Tag Archives: Corruption

Angola and Portugal, a common struggle?

We are often confronted about the huge amounts of money some Angolan citizens spend in Portugal. We often read about their investments as well. We often tend to think it is a good thing.

As you may know, the Portuguese economy is frozen. We don’t have much money to neither invest nor to consume so any extra help will do.

There’s also the fact that Angola is a sovereign country. If there is money leaving the country against the best interest of the people, it is in first place their problem.

Now imagine there’s this guy who steals gold for living. He robs people on the streets, he robs from houses, whatever. He’s a total thieve. Let’s say he even took a necklace from my grandmother on her way to the supermarket, hurting her knees along the way.

The fact is that there are plenty of places buying gold without any consideration regarding the origin. So this inglorious thieve has the incentive to keep on robbing as he knows there will always be a buyer.

And what do you expect the owner of the place to do? Do you really expect him to say something about it and end up ruinning his beautiful business? With this economy? No way, a man’s gotta eat. I’m sorry for the old lady though, she should start carrying a gun or something.

My point is that laxity is dangerous: when you decide to take the dirty money you are actively incentivating corruption and deviant behaviour. There will always be excuses for doing it though, that’s why it is so dangerous to accept it the first time.

But back to our topic: all this investment from Angola, where does the money come from? Are those personal investments or is the money coming from the government budget? Is there even a difference?

Is it thievery? Or is it good business?

It is common knowledge that bags and bags full of money arrive ‘undercover’ from Luanda to the Lisbon airport. However, nobody (at least nobody with power to do anything) seems to find it weird.

Isabel dos Santos, the daugther of the President Eduardo dos Santos, is according to the Forbes magazine the most powerful woman in Africa. Her first business was Unitel, the biggest mobile operator in Angola, in partnership with Portugal Telecom and the state-owned Sonangol.

With Sonae, Isabel dos Santos took Continente retail stores to Angola.

In Portugal, Isabel dos Santos owns relevant shares on companies such as banks BPI and BIC, Galp Energia and Zon Multimedia, who is expected to acquire Optimus from Sonae.

There are rumours connecting such prodigious daughter to everything from traffic of diamonds to political bias, inside trading and lobbying. Without surprise, it looks like Portuguese elites are all over these schemes.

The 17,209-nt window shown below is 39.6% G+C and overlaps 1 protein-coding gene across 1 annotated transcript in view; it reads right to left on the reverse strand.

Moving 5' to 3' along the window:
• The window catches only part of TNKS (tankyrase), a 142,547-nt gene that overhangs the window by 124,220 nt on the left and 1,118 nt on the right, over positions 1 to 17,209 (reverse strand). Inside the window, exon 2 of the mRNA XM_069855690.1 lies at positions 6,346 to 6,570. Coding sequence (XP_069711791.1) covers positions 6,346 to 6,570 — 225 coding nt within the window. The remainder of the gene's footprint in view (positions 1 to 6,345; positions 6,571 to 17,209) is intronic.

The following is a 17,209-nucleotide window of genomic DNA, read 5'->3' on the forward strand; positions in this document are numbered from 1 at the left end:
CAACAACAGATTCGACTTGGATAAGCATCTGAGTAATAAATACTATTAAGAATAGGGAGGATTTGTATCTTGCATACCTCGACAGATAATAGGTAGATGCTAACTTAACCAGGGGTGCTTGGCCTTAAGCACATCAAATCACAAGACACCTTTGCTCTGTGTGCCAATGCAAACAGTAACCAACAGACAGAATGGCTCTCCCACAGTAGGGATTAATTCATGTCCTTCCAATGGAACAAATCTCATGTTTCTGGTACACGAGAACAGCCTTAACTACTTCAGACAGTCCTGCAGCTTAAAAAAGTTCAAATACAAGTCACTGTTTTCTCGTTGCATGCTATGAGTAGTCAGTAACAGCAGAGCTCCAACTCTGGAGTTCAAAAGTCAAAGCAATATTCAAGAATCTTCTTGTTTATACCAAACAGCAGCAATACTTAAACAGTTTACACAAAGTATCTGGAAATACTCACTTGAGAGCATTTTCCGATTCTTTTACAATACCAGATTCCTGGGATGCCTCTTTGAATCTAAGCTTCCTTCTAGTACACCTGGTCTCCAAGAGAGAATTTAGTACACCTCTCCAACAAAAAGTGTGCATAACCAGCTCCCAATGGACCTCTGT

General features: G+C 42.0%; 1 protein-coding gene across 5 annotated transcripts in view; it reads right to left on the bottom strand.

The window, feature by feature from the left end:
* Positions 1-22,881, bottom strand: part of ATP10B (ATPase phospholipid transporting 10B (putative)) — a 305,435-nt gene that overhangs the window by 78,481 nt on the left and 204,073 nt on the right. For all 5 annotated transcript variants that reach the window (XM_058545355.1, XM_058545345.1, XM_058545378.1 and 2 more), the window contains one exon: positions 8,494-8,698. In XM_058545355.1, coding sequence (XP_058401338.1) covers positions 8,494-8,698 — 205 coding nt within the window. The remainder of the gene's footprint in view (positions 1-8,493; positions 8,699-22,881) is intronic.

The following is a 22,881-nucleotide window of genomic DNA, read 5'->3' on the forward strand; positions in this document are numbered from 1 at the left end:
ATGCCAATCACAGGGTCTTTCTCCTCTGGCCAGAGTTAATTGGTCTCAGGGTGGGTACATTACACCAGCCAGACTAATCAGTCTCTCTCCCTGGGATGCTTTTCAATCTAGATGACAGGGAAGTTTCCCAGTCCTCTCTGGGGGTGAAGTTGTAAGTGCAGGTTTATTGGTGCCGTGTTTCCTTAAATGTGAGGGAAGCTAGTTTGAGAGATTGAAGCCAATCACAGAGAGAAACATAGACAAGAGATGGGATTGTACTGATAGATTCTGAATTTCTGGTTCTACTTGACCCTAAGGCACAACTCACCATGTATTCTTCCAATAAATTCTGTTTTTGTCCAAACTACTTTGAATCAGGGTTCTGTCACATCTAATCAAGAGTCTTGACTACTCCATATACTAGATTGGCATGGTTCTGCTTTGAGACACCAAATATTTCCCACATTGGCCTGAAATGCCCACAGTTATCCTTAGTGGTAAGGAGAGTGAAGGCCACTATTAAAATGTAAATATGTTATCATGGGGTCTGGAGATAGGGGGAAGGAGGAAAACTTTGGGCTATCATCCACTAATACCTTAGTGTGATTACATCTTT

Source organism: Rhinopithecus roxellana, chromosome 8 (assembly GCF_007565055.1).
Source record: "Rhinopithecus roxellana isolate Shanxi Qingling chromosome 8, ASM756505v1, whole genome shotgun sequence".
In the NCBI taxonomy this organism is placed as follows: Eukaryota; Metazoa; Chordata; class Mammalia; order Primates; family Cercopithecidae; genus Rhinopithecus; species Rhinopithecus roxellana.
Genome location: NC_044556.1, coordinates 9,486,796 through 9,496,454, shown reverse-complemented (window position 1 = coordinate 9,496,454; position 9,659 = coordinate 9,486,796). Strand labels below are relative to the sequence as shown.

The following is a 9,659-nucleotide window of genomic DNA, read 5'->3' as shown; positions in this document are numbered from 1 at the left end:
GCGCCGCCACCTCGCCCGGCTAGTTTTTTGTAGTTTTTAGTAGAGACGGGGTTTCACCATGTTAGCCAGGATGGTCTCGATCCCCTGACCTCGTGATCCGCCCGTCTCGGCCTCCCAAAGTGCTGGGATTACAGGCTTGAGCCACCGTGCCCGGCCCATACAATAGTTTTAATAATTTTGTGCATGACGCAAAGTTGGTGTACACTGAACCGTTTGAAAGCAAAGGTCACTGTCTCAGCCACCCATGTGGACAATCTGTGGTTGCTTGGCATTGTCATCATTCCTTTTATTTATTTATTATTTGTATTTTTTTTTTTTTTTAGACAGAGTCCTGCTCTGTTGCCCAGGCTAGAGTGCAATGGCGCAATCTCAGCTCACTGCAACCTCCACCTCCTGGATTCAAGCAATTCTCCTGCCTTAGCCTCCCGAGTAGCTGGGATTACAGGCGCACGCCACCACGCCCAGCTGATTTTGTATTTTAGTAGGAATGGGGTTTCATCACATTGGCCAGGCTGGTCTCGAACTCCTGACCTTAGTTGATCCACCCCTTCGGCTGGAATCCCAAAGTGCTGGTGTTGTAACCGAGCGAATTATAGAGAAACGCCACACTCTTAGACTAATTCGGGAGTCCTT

As companies and economic agents in Portugal try to make a profit out of the situation, they are enduring a regime of oppression in one of the poorest countries in the world, ranking 148th on 2013 HDI rankings, behind countries like Pakistan or Bangladesh.

So there is a common struggle after all: responsability.

Transparency International CPI2012 shows Portugal must target corruption

Transparency International has just released its Corruption Perceptions Index 2012 and Portugal scores 63/100, ranking 33rd this year, one place below last year’s position and 3 points above the Cape Verde islands.

As austerity strengthens there’s no similar counterpart in anti-corruption measures to be issued by the political and governmental power in order to provide greater accountability of its actions and that of its employees.

It’s sad to verify such reality as prevalent corruption constitutes a “dirty tax”, leading to the appropriation of resources by public officials and to undesirable allocations of public investment from a development perspective.

Austerity combined with corruption leads to increasingly higher taxes with increasingly lower returns, a familiar cenario to most southern Europeans. On the other side, less corruption means better public investment with lower costs.

Said that, it’s frustrating to see Portugal ranking a barely positive grade as government officials demand so much from its citizens. Not only corruption takes away scarce resources from the economy but it also deteriorates competitiveness, budget consolidation and social stability, three major vectors of the structural adjustment programme itself.

Public distrust undermine political institutions,  triggering widespread trickle-down corruption and the construction of rent-seeking societies as a whole. In other words, if the wealthy and the powerful are corrupt and their corruption is tolerated by the guardians of the law, then there’s no real incentives for any other citizen to comply other than their ability to sleep at night.